Arrow of God
Respect and Reputation Quotes Page 2
How we cite our quotes:
Tony Clarke was dressed for dinner, although he still had more than an hour to go. Dressing for dinner was very irksome in the heat, but he had been told by man experienced coasters that it as quiet imperative. They said it was a general tonic which one must take if one was to survive in this demoralizing country. For to neglect it could become the first step on the slippery gradient of ever profounder repudiations. Today was quiet pleasant because the rain had brought some coolness. But there had been days when Tony Clarke had foregone a proper dinner to avoid the torment of a starched shirt and tie. (3.17)
In the climate of southern Africa, it is easy for Europeans to lose their respectability. This is why all colonial officials are reminded time and again to maintain standards – even if it's a misery to behave like the upper class do in cool, wet England. The colonial project is dependent on its officials behaving in a proper manner. Though it might not seem obvious that wearing a properly starched tie and shirt to dinner is important, it keeps standards high, so that one doesn't slip into other, more morally gray habits.
Oduche who had thus far inclined towards Unachukwu's position had a sudden stab of insight. He raised his hand and was about to put it down again. But Mr. Goodcountry had seen him.
"It is not true that the Bible does not ask us to kill the serpent. Did not God tell Adam to crush its head after it had deceived his wife?" Many people clapped for him.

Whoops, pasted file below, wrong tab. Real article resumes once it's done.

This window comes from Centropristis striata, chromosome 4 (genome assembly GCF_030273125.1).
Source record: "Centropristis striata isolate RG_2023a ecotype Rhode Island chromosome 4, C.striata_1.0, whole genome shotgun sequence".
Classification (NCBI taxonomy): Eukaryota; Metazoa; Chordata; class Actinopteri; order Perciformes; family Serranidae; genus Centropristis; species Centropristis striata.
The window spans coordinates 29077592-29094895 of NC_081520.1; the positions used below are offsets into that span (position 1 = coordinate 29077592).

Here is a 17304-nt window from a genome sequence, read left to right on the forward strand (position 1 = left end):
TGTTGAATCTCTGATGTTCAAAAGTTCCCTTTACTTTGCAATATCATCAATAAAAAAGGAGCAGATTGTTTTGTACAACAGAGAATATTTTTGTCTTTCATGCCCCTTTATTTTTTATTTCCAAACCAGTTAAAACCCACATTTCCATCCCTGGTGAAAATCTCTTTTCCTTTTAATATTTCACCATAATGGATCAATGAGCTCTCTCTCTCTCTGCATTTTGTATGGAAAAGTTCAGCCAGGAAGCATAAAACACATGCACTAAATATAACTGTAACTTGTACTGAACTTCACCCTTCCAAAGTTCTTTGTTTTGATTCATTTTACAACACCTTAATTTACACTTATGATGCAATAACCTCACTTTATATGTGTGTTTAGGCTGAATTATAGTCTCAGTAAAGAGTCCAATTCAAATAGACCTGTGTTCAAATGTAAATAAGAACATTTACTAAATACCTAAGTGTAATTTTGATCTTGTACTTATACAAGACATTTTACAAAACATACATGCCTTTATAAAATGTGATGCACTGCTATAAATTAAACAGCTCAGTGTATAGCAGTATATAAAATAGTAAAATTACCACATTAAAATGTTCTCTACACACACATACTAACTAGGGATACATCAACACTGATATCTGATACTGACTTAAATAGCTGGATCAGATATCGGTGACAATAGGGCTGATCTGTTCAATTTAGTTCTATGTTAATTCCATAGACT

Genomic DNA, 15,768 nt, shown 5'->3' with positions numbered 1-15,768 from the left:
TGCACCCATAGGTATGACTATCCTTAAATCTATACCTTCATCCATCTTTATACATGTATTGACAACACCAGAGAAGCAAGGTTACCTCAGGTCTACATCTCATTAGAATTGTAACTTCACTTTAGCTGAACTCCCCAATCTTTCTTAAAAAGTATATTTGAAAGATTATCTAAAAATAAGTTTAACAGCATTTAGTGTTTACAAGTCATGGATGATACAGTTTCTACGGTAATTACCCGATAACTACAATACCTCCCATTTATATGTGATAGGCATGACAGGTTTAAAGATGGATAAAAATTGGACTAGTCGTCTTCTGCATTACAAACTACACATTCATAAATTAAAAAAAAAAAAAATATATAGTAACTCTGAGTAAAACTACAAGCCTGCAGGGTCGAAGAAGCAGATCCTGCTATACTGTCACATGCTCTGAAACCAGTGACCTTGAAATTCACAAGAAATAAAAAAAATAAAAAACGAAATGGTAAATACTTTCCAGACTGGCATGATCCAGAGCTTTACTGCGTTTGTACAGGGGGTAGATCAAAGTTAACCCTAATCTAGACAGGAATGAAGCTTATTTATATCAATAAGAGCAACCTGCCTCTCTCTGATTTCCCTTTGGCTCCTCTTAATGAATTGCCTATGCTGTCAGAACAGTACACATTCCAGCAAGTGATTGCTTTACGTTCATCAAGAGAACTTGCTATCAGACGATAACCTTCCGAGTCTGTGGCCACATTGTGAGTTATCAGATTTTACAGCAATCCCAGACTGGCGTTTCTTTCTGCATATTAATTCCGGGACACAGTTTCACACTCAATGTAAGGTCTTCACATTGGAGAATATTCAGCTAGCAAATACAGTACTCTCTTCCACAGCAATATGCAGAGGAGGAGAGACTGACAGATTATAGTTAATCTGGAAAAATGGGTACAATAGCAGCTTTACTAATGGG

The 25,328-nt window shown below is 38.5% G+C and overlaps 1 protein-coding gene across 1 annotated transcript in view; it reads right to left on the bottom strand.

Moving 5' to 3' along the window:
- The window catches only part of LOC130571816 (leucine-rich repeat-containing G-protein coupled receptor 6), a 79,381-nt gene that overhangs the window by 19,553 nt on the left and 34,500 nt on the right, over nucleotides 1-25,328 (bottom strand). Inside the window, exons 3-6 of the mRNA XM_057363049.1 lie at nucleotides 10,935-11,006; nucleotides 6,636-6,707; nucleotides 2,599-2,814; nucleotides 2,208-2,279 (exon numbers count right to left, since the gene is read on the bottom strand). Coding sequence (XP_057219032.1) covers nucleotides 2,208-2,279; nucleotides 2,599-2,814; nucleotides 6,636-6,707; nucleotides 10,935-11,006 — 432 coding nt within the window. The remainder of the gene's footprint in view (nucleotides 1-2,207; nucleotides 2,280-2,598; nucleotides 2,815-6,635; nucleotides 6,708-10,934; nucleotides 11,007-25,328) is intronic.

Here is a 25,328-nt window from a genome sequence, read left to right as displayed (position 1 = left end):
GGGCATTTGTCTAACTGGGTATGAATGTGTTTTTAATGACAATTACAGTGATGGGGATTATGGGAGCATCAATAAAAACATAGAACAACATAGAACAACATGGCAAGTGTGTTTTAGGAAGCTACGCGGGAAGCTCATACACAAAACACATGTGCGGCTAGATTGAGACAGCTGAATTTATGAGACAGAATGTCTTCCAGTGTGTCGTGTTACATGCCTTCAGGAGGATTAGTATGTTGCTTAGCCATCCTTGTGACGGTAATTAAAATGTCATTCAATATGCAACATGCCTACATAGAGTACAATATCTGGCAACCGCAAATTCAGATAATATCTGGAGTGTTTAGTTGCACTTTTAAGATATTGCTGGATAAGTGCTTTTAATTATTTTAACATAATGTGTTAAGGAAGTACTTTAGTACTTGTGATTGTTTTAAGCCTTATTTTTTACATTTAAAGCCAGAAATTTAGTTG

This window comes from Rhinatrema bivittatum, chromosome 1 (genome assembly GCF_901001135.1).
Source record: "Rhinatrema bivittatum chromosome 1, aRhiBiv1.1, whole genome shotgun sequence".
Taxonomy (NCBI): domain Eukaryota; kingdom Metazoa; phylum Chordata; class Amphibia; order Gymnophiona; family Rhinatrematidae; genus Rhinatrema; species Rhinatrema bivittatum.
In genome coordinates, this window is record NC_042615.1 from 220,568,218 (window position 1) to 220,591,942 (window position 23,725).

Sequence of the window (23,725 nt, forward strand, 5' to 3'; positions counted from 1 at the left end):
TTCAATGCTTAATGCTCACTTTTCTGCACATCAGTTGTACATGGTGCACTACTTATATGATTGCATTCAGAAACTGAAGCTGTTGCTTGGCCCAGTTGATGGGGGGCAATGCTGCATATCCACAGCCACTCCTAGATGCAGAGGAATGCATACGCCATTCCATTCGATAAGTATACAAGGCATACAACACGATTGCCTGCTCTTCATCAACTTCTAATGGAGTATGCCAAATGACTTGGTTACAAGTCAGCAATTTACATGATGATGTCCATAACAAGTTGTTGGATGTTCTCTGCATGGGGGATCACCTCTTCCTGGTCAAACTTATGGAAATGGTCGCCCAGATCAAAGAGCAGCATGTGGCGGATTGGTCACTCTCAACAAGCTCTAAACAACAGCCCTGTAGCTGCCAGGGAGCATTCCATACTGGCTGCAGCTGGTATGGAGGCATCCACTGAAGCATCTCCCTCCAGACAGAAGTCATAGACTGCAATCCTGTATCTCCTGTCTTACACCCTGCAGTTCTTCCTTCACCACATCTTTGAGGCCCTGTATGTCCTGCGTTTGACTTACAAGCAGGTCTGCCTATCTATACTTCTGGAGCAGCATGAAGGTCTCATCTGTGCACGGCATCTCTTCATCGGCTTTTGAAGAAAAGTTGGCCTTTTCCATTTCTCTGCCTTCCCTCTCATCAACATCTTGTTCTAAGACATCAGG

"Do you hear that, Moses?"
Moses made to answer, but Mr. Goodcountry was not going to give him another opportunity.
"You say you are the first Christian in Umuaro, you partake of the Holy Meal; and yet whenever you open your mouth nothing but heathen filth pours out. Today a child who sucks his mother's breast has taught you the Scriptures. It is not as Our Lord himself said that the first shall become last and the last become first. The world will pass away but not one single world of Our Lord will be set aside." He turned to Oduche. "When the time comes for your baptism you will be called Peter; on this rock will I build my Church." (4.77-82)
Oduche, Ezeulu's son, gains respect and reputation in the Christian church at the expense of one of his elders in Umuaro. He challenges Unachukwu's interpretation of the Bible and, by default, takes the side of Christianity and Western culture over his own people's traditions and his father's religion.
But as he [Clarke] turned to go he [Winterbottom] called him back.
"When you are in Umuaro find out as much as you can – very discreetly of course – about Wright and his new road. I've heard all kinds of ugly stories of whippings and that kind of business. Without prejudging the issue I may say that I wouldn't put anything past Wright, from sleeping with native women to birching their men…" (5.8-9).
Winterbottom has already had cause to chide Wright for his behavior; Wright's diminished reputation allows Winterbottom to believe any and all reports about his behavior.